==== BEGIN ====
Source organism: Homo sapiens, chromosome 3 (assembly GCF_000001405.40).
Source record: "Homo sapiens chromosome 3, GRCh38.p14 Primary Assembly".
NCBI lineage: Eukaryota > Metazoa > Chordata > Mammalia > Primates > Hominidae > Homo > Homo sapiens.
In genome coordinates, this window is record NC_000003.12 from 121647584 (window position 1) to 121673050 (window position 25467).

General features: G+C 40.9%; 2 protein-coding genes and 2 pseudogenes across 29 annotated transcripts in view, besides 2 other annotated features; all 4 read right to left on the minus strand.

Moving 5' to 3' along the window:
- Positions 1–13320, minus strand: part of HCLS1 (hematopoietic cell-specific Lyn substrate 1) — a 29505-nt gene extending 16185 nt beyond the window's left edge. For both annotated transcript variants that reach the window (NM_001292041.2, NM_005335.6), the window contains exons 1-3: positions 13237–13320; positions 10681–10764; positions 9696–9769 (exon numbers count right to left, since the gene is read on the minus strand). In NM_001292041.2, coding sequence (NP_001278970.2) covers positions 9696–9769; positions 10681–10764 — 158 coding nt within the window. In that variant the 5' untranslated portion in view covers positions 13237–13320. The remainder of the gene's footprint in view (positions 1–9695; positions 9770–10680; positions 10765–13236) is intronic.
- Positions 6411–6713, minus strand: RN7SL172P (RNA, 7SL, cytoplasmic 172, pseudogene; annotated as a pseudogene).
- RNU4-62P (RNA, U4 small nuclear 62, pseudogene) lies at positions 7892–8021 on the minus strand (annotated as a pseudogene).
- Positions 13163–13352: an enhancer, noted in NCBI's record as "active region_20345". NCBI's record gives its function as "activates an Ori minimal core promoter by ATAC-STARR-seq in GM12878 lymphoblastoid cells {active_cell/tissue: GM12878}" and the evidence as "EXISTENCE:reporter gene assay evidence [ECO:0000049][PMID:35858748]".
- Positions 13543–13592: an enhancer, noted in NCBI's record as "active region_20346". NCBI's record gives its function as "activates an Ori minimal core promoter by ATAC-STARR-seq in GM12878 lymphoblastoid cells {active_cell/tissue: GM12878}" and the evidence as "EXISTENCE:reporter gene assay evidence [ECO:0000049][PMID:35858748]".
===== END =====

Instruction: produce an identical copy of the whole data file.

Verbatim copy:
Source organism: Homo sapiens, chromosome 3 (assembly GCF_000001405.40).
Source record: "Homo sapiens chromosome 3, GRCh38.p14 Primary Assembly".
NCBI lineage: Eukaryota > Metazoa > Chordata > Mammalia > Primates > Hominidae > Homo > Homo sapiens.
In genome coordinates, this window is record NC_000003.12 from 121647584 (window position 1) to 121673050 (window position 25467).

General features: G+C 40.9%; 2 protein-coding genes and 2 pseudogenes across 29 annotated transcripts in view, besides 2 other annotated features; all 4 read right to left on the minus strand.

Moving 5' to 3' along the window:
- Positions 1–13320, minus strand: part of HCLS1 (hematopoietic cell-specific Lyn substrate 1) — a 29505-nt gene extending 16185 nt beyond the window's left edge. For both annotated transcript variants that reach the window (NM_001292041.2, NM_005335.6), the window contains exons 1-3: positions 13237–13320; positions 10681–10764; positions 9696–9769 (exon numbers count right to left, since the gene is read on the minus strand). In NM_001292041.2, coding sequence (NP_001278970.2) covers positions 9696–9769; positions 10681–10764 — 158 coding nt within the window. In that variant the 5' untranslated portion in view covers positions 13237–13320. The remainder of the gene's footprint in view (positions 1–9695; positions 9770–10680; positions 10765–13236) is intronic.
- Positions 6411–6713, minus strand: RN7SL172P (RNA, 7SL, cytoplasmic 172, pseudogene; annotated as a pseudogene).
- RNU4-62P (RNA, U4 small nuclear 62, pseudogene) lies at positions 7892–8021 on the minus strand (annotated as a pseudogene).
- Positions 13163–13352: an enhancer, noted in NCBI's record as "active region_20345". NCBI's record gives its function as "activates an Ori minimal core promoter by ATAC-STARR-seq in GM12878 lymphoblastoid cells {active_cell/tissue: GM12878}" and the evidence as "EXISTENCE:reporter gene assay evidence [ECO:0000049][PMID:35858748]".
- Positions 13543–13592: an enhancer, noted in NCBI's record as "active region_20346". NCBI's record gives its function as "activates an Ori minimal core promoter by ATAC-STARR-seq in GM12878 lymphoblastoid cells {active_cell/tissue: GM12878}" and the evidence as "EXISTENCE:reporter gene assay evidence [ECO:0000049][PMID:35858748]".